While large cities like Tokyo and Osaka certainly have their own appeal, the Japanese countryside is really something special all on its own. Forests, lakes, waterfalls, and beaches…Japan has it all, and almost every inch of its rural land is breathtakingly beautiful.
There is one aspect of the lovely Japanese countryside that is part man-made, however: satoyama (里山). The word literally means mountain (山, やま) village (里, さと), but it’s much more than that. Satoyama refers to farmlands that are built on the base of a mountain or on the edge of mountain forests.
Satoyama include crop fields as well as forests of trees cultivated for lumber and firewood, but the first thing that comes to mind when we think of satoyama is rice paddies. Green land divided into perfect sections, with mountains rising in the background, is one of the most quintessential scenes of the Japanese countryside.
The neat lines of the rice paddies combined with the wild nature of the forested mountains behind them is a feature unique to satoyama. Of course, terraced rice paddies are also included.
The carving of vegetable fields into mountainsides, not just rice paddies and not just at the base of mountains, is another kind of satoyama. These are amazing not only for their beauty but also for the mere fact that they were created and are maintained on the side of a mountain.
One key to the beauty of satoyama is the verdure of the crops. Japanese farms typically grow green plants like cabbage, potatoes, eggplants, and, of course, rice, as opposed to browner crops like wheat (though there are also wheat farms in Japan). This makes the farmland look like an extension of the mountain, and that could be why the Japanese countryside seems so lush for most of the year.
The old-style farm buildings that dot the farmlands could also be considered part of the visual charm of satoyama. Though the term itself refers mostly to landscaping, viewers can still appreciate the addition of these quaint, man-made features amidst the green of the fields.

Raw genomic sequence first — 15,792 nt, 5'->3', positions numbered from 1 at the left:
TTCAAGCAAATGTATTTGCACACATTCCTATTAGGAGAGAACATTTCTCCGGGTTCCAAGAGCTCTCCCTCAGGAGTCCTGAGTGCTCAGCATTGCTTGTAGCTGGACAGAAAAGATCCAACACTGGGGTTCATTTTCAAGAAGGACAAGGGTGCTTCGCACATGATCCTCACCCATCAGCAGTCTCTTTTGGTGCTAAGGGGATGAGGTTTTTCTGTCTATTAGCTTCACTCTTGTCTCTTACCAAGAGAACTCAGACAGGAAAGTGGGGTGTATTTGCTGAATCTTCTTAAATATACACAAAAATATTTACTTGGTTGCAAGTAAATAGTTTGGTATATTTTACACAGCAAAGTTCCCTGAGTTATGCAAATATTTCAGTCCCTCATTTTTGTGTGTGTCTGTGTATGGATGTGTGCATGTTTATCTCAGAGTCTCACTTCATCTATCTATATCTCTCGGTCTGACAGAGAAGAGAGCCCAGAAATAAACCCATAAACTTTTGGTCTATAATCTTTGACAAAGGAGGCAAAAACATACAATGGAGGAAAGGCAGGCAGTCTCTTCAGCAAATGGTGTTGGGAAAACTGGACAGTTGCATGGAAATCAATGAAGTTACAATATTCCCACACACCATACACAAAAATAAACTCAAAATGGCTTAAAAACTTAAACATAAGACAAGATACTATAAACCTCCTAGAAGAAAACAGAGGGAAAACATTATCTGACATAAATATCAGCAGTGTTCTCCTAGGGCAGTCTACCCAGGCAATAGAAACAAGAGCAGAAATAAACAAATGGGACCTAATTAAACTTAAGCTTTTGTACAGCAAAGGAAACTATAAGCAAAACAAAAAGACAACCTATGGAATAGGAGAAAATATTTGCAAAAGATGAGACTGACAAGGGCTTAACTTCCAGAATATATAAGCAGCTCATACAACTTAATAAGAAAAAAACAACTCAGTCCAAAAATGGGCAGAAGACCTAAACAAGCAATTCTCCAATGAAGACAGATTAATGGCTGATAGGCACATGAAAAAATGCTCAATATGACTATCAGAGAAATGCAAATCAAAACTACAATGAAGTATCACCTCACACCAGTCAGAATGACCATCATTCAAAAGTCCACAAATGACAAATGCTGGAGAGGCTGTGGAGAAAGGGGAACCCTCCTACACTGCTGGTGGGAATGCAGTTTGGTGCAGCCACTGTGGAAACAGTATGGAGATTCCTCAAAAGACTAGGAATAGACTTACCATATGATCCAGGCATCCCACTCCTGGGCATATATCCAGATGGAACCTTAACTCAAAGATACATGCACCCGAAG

But the thing that makes satoyama really special to Japanese people is that they don’t just sit on the border of the mountains; they work together with them in the name of biodiversity. Rice paddies are home to many insects and amphibians, who serve as sustenance for birds, and the cultivated mountain-base forests are host to a variety of plant and animal life. They’re an important ecological asset to the country, and that is what differentiates satoyama as a unique kind of farmland.
Given the cultural and ecological importance of satoyama and Japan’s reverence for nature in general, it’s no surprise that they have also been deliberately drawn into the scenery of many anime. "My Neighbor Totoro," for example, is set in a colorful and detailed rendering of a satoyama northwest of Tokyo, which left a lasting impression in many viewers’ hearts and minds.
While, sadly, many satoyama are falling into disrepair (in part because of the modernization of Japan), beautiful satoyama still exist all across the country. Merely traveling an hour outside of Tokyo in just about any direction will bring you to picturesque satoyama views, so on your next trip to Japan, take some time to enjoy the sights of these beautiful mountain farmlands.
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